Many would think that bringing the boys home would be the beginning our “happy ever after”, but adoption is messy and hard.  We brought into our home two boys (nicknames used), then aged 4 (Messi) and 5 (Bolt), who spoke no English, and had spent years living in an orphanage.  The first few months were exhausting, but we were hopeful that with a lot of love, we would all settle quickly.  That didn’t happen and we began the journey of dealing with post-traumatic stress disorder (PTSD) and reactive attachment disorder (RAD) with Bolt.  Years into therapy, I was sitting talking to his therapist as we both began to question that we might be dealing with something else as well, autism.  Sure enough, about 18 months after that conversation, Bolt was given the official diagnosis of autism.  We then spent the next year trying to find therapists and providers to work with him and hit road block after road block.  I remember asking his psychiatrist what he would do in our situation and he told us he would relocate to another state with better services for those on the spectrum.  I spent the next month doing research and talking to people who are experts in autism and was basically told some of the best states for services, most of which were on the East Coast.  A month later, we put our house on the market and travelled to Pennsylvania to interview for jobs.  We both accepted jobs on that trip and found a house to rent the school district we had already chosen.  We returned home, our house quickly sold, we packed up everything, and began the cross-country journey in January of 2015.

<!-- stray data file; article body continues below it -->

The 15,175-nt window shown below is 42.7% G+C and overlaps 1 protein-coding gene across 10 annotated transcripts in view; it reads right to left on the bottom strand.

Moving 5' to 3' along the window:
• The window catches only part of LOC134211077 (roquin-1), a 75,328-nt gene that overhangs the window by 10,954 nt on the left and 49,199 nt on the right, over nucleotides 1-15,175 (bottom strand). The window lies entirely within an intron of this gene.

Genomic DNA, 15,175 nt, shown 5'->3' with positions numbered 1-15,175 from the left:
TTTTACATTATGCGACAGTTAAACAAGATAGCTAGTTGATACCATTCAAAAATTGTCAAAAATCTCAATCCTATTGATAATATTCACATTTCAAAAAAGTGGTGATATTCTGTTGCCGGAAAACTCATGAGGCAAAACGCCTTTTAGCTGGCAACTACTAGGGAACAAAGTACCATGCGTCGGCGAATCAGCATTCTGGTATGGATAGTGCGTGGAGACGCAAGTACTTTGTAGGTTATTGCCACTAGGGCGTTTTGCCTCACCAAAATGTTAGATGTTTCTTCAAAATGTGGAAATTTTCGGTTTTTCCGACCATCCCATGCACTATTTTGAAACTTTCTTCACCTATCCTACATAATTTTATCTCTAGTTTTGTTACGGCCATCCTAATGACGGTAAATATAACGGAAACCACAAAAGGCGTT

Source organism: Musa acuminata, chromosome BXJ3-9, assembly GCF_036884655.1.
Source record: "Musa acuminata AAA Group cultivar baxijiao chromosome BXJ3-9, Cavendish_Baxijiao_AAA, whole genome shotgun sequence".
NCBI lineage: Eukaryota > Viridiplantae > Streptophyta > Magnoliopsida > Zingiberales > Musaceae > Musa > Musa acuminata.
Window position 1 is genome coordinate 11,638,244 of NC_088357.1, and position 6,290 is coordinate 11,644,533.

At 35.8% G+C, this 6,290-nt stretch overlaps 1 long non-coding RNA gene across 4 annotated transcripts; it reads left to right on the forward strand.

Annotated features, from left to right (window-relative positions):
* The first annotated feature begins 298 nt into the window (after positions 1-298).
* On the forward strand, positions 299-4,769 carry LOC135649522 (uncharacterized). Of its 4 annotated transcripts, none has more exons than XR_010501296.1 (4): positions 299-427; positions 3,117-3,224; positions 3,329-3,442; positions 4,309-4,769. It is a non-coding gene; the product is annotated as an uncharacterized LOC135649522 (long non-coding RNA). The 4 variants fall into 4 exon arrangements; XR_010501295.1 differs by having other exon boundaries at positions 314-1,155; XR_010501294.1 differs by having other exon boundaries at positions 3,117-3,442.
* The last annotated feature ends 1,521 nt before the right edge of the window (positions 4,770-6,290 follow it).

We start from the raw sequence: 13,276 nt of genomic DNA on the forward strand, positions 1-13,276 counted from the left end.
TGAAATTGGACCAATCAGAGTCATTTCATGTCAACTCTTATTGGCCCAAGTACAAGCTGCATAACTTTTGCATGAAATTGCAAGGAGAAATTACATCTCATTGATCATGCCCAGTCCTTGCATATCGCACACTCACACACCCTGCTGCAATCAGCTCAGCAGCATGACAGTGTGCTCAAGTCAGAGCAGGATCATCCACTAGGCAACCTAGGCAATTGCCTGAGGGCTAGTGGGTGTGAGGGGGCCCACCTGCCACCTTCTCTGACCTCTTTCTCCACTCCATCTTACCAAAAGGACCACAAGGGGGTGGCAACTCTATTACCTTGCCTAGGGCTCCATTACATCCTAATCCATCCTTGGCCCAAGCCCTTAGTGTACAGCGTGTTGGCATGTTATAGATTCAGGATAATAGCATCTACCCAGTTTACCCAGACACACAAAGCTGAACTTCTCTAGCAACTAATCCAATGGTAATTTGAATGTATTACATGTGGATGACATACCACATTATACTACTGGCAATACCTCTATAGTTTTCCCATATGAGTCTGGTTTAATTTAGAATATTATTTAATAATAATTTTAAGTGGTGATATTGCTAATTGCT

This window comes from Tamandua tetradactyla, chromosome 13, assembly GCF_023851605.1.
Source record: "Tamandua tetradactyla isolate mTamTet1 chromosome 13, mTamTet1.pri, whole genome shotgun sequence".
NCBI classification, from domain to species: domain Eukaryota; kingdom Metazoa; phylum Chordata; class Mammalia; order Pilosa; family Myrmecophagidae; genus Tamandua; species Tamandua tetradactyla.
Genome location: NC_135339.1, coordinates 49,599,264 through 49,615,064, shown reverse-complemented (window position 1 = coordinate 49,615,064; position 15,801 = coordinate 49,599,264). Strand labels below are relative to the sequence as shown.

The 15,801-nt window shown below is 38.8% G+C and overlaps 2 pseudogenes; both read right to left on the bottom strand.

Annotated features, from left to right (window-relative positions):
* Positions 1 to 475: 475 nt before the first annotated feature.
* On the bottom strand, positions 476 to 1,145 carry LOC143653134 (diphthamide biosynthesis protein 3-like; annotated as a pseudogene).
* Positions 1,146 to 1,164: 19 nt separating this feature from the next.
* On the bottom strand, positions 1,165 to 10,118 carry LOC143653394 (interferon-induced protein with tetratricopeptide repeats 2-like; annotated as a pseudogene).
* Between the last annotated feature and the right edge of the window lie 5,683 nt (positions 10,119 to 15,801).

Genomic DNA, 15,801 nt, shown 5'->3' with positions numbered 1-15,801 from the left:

As far as the move went, it was absolutely the right decision for my sons.  Both have flourished in Pennsylvania.  The school autism support has made a night and day difference in Bolt’s coping skills and social skills.  For Messi, he has developed friends and found an awesome soccer club.  I, on the other hand, really struggled with the move and found my introvert tendencies fully blossom in an area where I knew no one.  My job as an emergency room nurse was no longer fulfilling and I found myself angry and withdrawn and almost paralyzed by fear in social situations.  By October of 2016, I realized that I needed to do something for myself and began seriously thinking and praying about going back to school.  In early December, I was accepted into a master of public health (MPH) program and found the fog I had experienced since the move begin to lift.  Little did I know that while I was busy finding myself again, my husband was finding himself…with another woman.

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Life on Detour

When the grenade was launched into life a few months ago, I suddenly found myself with a racing mind and heart.  Interestingly, I found myself full of stories about the journey the boys and I are in, some of heartache, but also of humor.  I hope to chronicle the ups and downs of this unexpected detour.

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March 23rd

March 23.  The day that the world I thought I knew flipped upside down.  I don’t remember a lot about that day.  I remember I got this fun elephant mug from The Rainforest Site and I took the picture you see here and put in on Instagram.

Elephantmug